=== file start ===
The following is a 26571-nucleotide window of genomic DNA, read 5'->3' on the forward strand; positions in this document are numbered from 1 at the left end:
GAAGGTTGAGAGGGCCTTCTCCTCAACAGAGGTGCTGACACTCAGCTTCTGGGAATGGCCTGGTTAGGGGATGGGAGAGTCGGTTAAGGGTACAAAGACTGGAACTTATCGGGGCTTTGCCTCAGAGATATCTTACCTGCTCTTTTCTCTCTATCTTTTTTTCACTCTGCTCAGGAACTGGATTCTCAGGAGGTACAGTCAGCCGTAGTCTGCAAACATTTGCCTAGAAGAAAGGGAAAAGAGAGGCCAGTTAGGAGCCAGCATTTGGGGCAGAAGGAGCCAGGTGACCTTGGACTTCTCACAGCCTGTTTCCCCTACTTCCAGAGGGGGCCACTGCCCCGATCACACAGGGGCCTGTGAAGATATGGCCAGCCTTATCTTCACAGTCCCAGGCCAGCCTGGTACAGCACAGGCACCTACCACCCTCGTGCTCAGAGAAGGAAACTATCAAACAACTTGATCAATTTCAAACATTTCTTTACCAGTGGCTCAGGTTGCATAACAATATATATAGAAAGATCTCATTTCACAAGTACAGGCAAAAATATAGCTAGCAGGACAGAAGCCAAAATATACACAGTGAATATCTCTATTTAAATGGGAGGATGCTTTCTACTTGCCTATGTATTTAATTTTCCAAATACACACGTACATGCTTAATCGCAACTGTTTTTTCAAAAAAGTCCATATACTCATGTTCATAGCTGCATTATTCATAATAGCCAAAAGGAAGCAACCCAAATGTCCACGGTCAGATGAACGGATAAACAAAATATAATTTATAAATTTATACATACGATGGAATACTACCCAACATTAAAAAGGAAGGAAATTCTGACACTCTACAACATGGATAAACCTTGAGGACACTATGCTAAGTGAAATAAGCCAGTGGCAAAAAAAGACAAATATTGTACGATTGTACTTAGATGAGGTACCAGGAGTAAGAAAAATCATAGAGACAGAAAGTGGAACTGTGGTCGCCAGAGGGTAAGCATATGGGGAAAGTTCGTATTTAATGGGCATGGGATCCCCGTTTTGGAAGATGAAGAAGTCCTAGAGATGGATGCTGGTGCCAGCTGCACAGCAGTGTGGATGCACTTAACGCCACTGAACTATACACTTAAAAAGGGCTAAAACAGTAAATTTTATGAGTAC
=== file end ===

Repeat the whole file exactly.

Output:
The following is a 26571-nucleotide window of genomic DNA, read 5'->3' on the forward strand; positions in this document are numbered from 1 at the left end:
GAAGGTTGAGAGGGCCTTCTCCTCAACAGAGGTGCTGACACTCAGCTTCTGGGAATGGCCTGGTTAGGGGATGGGAGAGTCGGTTAAGGGTACAAAGACTGGAACTTATCGGGGCTTTGCCTCAGAGATATCTTACCTGCTCTTTTCTCTCTATCTTTTTTTCACTCTGCTCAGGAACTGGATTCTCAGGAGGTACAGTCAGCCGTAGTCTGCAAACATTTGCCTAGAAGAAAGGGAAAAGAGAGGCCAGTTAGGAGCCAGCATTTGGGGCAGAAGGAGCCAGGTGACCTTGGACTTCTCACAGCCTGTTTCCCCTACTTCCAGAGGGGGCCACTGCCCCGATCACACAGGGGCCTGTGAAGATATGGCCAGCCTTATCTTCACAGTCCCAGGCCAGCCTGGTACAGCACAGGCACCTACCACCCTCGTGCTCAGAGAAGGAAACTATCAAACAACTTGATCAATTTCAAACATTTCTTTACCAGTGGCTCAGGTTGCATAACAATATATATAGAAAGATCTCATTTCACAAGTACAGGCAAAAATATAGCTAGCAGGACAGAAGCCAAAATATACACAGTGAATATCTCTATTTAAATGGGAGGATGCTTTCTACTTGCCTATGTATTTAATTTTCCAAATACACACGTACATGCTTAATCGCAACTGTTTTTTCAAAAAAGTCCATATACTCATGTTCATAGCTGCATTATTCATAATAGCCAAAAGGAAGCAACCCAAATGTCCACGGTCAGATGAACGGATAAACAAAATATAATTTATAAATTTATACATACGATGGAATACTACCCAACATTAAAAAGGAAGGAAATTCTGACACTCTACAACATGGATAAACCTTGAGGACACTATGCTAAGTGAAATAAGCCAGTGGCAAAAAAAGACAAATATTGTACGATTGTACTTAGATGAGGTACCAGGAGTAAGAAAAATCATAGAGACAGAAAGTGGAACTGTGGTCGCCAGAGGGTAAGCATATGGGGAAAGTTCGTATTTAATGGGCATGGGATCCCCGTTTTGGAAGATGAAGAAGTCCTAGAGATGGATGCTGGTGCCAGCTGCACAGCAGTGTGGATGCACTTAACGCCACTGAACTATACACTTAAAAAGGGCTAAAACAGTAAATTTTATGAGTAC